Affirmative Defense is as Confusing as it Sounds to Ohio Doctors and Medical Marijuana Patients

Affirmative defense is a mind bending concept surrounding the state of Ohio’s legal medical marijuana rules that have not been implemented yet. Doctors in Ohio prescribing medical marijuana refer their patients to dispensaries in Michigan which is permissible but may also be breaking the law.

COLUMBUS — Louis Johnson, managing director of OMNI Medical Services, showed up Monday at a hearing about proposed rules governing physicians under Ohio’s newly legal-medical marijuana program in hope the murky waters of “affirmative defense” might be cleared a bit.

But he never heard the words mentioned in testimony before the hearing officer, and the words won’t be found in the rules written by the Ohio Medical Board.

“It’s confusing a lot of municipalities and a lot of courtrooms…” Mr. Johnson said afterward. “They’re applying the wait-for-the-state-is-ready rules to affirmative defense, and that’s not how [the law] is written.”

OMNI physicians, including some in Toledo, have been writing recommendations for patients to acquire medical cannabis, often from Michigan, well before final rules have been put in place that would lead to their certification to do so.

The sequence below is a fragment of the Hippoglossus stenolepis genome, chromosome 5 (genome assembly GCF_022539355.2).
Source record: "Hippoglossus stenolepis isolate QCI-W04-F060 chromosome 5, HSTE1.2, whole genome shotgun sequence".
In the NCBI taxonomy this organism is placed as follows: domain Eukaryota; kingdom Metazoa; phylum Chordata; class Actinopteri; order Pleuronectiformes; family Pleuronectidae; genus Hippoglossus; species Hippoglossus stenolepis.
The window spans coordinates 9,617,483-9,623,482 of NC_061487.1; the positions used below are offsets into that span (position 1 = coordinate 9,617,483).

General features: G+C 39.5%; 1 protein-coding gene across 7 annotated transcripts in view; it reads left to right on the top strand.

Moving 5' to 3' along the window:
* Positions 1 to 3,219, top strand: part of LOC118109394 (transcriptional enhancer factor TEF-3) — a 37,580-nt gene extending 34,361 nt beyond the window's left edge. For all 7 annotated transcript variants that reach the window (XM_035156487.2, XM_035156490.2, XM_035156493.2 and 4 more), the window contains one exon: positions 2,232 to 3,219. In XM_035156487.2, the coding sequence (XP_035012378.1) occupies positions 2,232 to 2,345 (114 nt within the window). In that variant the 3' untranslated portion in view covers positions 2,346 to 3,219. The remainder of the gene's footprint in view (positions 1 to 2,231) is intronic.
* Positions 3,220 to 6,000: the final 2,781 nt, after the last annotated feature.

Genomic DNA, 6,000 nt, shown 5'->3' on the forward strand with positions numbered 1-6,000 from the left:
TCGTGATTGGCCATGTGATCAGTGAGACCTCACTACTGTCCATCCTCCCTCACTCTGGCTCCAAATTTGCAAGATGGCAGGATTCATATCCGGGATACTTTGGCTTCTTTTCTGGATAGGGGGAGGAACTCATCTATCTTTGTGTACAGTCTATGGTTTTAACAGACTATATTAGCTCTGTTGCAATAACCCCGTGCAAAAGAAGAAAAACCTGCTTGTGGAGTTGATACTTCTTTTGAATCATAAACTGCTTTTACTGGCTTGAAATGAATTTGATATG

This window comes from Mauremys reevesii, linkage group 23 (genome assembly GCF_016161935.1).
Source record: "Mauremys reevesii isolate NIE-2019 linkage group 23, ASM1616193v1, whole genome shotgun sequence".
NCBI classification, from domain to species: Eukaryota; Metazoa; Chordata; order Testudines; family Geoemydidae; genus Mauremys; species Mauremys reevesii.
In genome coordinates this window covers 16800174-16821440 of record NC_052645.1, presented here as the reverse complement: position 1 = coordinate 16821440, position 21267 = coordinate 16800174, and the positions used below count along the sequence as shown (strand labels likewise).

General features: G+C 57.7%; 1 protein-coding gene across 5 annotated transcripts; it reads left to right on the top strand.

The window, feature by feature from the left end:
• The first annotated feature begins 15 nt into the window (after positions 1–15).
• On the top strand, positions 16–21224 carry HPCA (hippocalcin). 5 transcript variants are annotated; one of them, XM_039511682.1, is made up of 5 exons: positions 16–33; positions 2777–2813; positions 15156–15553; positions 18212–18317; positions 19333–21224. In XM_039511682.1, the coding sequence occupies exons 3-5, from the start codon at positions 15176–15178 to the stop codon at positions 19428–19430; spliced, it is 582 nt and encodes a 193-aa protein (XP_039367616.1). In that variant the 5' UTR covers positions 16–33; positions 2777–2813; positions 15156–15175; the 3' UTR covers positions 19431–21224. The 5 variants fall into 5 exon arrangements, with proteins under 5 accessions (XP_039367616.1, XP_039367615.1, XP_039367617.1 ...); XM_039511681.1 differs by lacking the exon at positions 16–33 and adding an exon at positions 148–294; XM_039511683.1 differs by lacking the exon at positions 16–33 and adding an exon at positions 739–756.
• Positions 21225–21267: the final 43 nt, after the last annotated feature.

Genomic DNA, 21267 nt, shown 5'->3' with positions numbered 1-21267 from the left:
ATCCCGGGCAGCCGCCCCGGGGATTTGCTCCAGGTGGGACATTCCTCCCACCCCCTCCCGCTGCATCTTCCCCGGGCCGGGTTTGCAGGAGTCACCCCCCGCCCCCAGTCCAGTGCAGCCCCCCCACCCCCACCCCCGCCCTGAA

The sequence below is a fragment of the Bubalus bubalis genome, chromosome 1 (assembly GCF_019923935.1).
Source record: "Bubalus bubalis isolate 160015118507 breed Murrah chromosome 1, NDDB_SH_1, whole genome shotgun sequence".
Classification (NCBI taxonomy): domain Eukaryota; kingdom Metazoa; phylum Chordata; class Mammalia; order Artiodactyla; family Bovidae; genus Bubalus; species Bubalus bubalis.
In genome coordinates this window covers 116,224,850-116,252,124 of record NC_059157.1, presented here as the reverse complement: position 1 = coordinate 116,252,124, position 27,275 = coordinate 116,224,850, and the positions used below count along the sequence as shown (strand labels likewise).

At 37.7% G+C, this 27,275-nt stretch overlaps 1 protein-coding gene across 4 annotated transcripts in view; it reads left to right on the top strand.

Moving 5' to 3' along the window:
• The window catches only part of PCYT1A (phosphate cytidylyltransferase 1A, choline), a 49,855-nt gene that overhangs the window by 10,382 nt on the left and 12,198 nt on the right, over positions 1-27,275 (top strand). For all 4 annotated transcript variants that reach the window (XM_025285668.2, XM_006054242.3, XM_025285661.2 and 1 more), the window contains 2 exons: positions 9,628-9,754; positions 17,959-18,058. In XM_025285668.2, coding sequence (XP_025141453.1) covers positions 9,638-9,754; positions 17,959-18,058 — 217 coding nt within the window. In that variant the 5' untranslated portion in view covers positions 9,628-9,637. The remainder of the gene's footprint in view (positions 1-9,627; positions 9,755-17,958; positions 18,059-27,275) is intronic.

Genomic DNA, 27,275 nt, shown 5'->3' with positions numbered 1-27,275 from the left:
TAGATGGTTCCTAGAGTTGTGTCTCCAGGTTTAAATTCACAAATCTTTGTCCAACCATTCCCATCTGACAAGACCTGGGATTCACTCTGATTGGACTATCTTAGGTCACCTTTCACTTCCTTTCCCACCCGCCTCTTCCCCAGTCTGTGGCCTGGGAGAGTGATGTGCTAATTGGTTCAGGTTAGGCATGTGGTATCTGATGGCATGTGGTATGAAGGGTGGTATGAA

The hearing officer will take the handful of public comments heard Monday back to the legislative Joint Committee on Agency Rule Review, which will serve at a later date as the rules’ last set of eyes before they take effect.

Certified physicians would ultimately be on the front lines of Ohio’s program, which could still be more than a year away from being fully implemented.

In the meantime, doctors have been caught in a sort of legal limbo. They are allowed under the law to write letters now before Ohio’s program is up and running, so patients may obtain medical cannabis from other sources.

Under the law, that would allow patients to assert an “affirmative defense” until the program is operational to avoid prosecution for possession if they can show the letter and demonstrate they are otherwise complying with the law as written. The law spells out 21 illnesses and conditions as qualifying under House Bill 523.

The Ohio State Medical Association has urged members to proceed cautiously given the uncertainty.

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Source: MJFeed

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